Gov. Hutchinson has declared a public health emergency and is calling legislators into a special session to amend a law to allow school districts to implement mask mandates.
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Arkansas Children’s Hospital reported a record number of COVID-19 patients July 27 as hospitalizations surpassed 1,000 statewide.
Governor Asa Hutchinson is hosting more COVID-19 community conversations this week in Mountain Home, Dumas, Heber Springs and Siloam Springs.
59 Rural Health Clinics in Arkansas have received nearly $3 million in federal funding to support efforts to increase COVID-19 vaccinations in rural communities.
A new UAMS study finds Hispanic and Black Arkansans are more likely than white Arkansans to have COVID-19 antibodies. Researchers say the findings underscore importance of vaccinations.
More than $9 million in federal funding will support COVID-19 testing and mitigation at 35 small rural hospitals in Arkansas.
UAMS researchers will use a $1.36 million grant to develop a noninvasive means of detecting weaknesses in a pregnant woman’s pelvic floor muscles that could lead to injury while giving birth.
A study by a University of Arkansas for Medical Sciences student found significant racial and ethnic disparities among individuals in leadership positions at cancer centers.
Gov. Asa Hutchinson continues his series of COVID community conversations this week with discussions in Blytheville, Forrest City and Texarkana.
Mercy will soon require employees to receive a COVID-19 vaccine. The announcement comes as the Delta variant spreads across Arkansas, leading to increased hospitalizations.
Gov. Asa Hutchinson announced two new strategies to combat vaccine hesitancy after the state saw its largest single-day increase in COVID-19 hospitalizations since January.
Arkansas Blood Institute’s blood supply remains at a critical level heading into the July 4th holiday weekend. The nonprofit supports inventory for patients in more than 40 hospitals, medical facilities and air ambulances statewide.
UAMS Chancellor Dr. Cam Patterson says the highly transmissible Delta variant is contributing to a substantial increase in COVID-19 cases and may be leading to a third wave of the pandemic in Arkansas.
The University of Arkansas at Pine Bluff Cooperative Extension Program has received a nearly $27,00 grant to address health disparities among rural and underserved communities.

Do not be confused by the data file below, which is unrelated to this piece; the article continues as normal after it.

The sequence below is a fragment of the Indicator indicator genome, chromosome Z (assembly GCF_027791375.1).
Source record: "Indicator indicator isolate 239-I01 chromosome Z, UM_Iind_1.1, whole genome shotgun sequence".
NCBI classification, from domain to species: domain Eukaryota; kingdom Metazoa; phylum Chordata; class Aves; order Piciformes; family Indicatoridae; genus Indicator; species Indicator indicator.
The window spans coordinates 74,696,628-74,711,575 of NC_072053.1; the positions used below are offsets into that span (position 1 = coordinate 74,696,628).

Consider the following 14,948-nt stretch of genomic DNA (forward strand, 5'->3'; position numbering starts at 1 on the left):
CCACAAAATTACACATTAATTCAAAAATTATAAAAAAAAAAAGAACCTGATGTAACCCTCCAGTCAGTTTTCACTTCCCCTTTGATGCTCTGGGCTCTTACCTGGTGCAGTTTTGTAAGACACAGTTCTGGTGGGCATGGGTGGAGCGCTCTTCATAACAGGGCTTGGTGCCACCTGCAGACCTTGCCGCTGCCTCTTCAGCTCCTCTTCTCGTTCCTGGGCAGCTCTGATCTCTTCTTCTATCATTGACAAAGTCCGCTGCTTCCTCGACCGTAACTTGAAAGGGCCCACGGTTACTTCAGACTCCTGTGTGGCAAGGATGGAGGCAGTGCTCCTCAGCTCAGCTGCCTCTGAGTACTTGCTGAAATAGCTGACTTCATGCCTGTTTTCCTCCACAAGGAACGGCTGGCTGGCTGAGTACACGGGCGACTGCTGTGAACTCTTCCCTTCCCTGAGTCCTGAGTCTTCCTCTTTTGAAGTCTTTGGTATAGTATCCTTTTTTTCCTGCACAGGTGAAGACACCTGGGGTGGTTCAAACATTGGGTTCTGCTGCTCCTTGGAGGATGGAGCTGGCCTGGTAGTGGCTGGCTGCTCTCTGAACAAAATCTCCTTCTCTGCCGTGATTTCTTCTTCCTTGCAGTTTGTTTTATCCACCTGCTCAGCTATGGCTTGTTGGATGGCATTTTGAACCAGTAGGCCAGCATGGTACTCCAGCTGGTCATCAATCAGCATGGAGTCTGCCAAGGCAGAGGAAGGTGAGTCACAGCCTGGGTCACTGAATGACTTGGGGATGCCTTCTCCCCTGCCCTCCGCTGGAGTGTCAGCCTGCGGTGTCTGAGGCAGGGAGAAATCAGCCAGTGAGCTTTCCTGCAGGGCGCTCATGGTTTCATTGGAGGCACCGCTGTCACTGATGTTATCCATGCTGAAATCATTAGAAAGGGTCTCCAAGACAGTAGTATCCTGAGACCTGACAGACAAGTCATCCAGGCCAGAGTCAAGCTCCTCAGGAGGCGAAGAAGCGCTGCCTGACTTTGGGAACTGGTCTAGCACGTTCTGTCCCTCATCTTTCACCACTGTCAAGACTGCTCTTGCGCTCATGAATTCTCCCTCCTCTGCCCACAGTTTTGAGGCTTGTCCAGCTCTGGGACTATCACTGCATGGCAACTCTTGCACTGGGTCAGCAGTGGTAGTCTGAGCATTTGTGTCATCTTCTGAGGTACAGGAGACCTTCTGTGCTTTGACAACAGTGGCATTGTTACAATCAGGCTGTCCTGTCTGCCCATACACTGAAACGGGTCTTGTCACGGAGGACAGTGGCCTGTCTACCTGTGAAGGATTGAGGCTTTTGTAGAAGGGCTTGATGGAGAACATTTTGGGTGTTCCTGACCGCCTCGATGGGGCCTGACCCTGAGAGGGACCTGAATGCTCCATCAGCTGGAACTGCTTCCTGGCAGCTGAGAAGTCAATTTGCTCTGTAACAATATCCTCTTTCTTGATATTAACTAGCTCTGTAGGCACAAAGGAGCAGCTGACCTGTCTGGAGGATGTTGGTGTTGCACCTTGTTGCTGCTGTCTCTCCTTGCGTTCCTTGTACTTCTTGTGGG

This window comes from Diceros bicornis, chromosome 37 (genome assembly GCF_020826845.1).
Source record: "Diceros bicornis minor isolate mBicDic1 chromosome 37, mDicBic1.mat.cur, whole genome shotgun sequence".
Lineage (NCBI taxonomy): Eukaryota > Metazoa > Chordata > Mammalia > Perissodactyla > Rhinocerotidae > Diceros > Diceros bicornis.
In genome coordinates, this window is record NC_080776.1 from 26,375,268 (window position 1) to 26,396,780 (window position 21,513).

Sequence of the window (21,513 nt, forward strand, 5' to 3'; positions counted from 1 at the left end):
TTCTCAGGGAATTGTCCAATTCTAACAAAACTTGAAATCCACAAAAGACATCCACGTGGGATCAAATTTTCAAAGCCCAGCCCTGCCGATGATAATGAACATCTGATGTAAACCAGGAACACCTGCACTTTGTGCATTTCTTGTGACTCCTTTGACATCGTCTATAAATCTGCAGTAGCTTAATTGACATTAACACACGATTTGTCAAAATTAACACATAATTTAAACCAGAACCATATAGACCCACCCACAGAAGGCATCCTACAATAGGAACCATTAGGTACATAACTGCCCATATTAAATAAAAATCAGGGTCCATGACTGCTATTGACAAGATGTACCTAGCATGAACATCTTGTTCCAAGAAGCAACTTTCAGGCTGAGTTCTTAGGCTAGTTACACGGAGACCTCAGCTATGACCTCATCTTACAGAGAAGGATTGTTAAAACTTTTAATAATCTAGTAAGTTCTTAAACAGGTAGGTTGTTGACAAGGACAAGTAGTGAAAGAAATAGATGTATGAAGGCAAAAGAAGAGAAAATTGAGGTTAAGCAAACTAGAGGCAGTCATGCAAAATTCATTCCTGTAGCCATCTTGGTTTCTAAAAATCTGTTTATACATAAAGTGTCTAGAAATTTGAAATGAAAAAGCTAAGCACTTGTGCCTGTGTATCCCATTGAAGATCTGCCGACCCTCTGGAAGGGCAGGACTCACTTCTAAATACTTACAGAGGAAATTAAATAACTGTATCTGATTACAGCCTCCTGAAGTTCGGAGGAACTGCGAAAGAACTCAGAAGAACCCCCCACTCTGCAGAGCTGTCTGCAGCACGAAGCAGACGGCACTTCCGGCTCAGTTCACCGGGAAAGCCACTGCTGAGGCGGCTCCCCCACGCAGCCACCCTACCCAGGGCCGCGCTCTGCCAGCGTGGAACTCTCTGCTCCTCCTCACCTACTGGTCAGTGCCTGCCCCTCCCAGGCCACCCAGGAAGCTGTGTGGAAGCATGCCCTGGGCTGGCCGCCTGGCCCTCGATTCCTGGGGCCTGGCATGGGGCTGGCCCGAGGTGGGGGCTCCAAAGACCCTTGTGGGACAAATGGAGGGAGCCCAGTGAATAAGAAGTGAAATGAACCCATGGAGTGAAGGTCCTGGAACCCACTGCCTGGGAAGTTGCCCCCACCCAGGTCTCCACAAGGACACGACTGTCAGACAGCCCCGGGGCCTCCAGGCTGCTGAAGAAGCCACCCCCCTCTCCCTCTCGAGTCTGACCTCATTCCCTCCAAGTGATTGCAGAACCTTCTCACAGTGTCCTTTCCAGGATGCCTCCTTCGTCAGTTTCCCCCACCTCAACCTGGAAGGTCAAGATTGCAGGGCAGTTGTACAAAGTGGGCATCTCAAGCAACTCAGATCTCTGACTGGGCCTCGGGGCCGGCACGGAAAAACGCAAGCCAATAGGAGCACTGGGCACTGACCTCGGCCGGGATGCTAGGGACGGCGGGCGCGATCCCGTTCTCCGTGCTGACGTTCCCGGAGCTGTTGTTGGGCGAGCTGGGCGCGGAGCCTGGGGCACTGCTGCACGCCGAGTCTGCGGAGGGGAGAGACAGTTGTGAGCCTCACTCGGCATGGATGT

UAMS is seeking participants for its first Phase 1 cancer clinical trial. Researchers are testing a new way to protect hearts while treating cancer.
A nearly $4 million grant will support efforts to improve health literacy and reduce health disparities among Latino and Marshallese communities in Northwest Arkansas.
A $1.4 million grant is supporting UAMS researchers who are studying the causes behind COVID-19’s devastating impact on minorities and developing plans to help increase vaccination rates.
Fully vaccinated Arkansas students no longer need to quarantine if they are exposed to COVID-19. The policy change will reduce education loss, Gov. Hutchinson said.
BOHEMIA Cares is celebrating Men’s Health Month by hosting a series of virtual conversations focused on the physical and mental health of Black men.
Arkansans who get immunized can use their vaccination cards to redeem a lottery ticket or Arkansas Game and Fish Commission gift certificates.
A UAMS researcher has received a five-year, $1.27 grant to work toward developing treatment options for acute myeloid leukemia patients.
Arkansans 12-15 years old are now approved to receive the Pfizer COVID-19 vaccine. The CDC is expected to provide additional guidance later this week.
A UAMS researcher will use a $2.46 million NIH grant to study a drug therapy that could reduce damage to donated kidneys during cold storage.
Gov. Asa Hutchinson wants to vaccinate 50 percent of Arkansans in 90 days. Officials are hosting pop up clinics at malls and high school graduations to help meet that goal.
U.K. variant cases have tripled in the state prompting officials to reiterate the importance of Arkansans receiving the COVID-19 vaccine.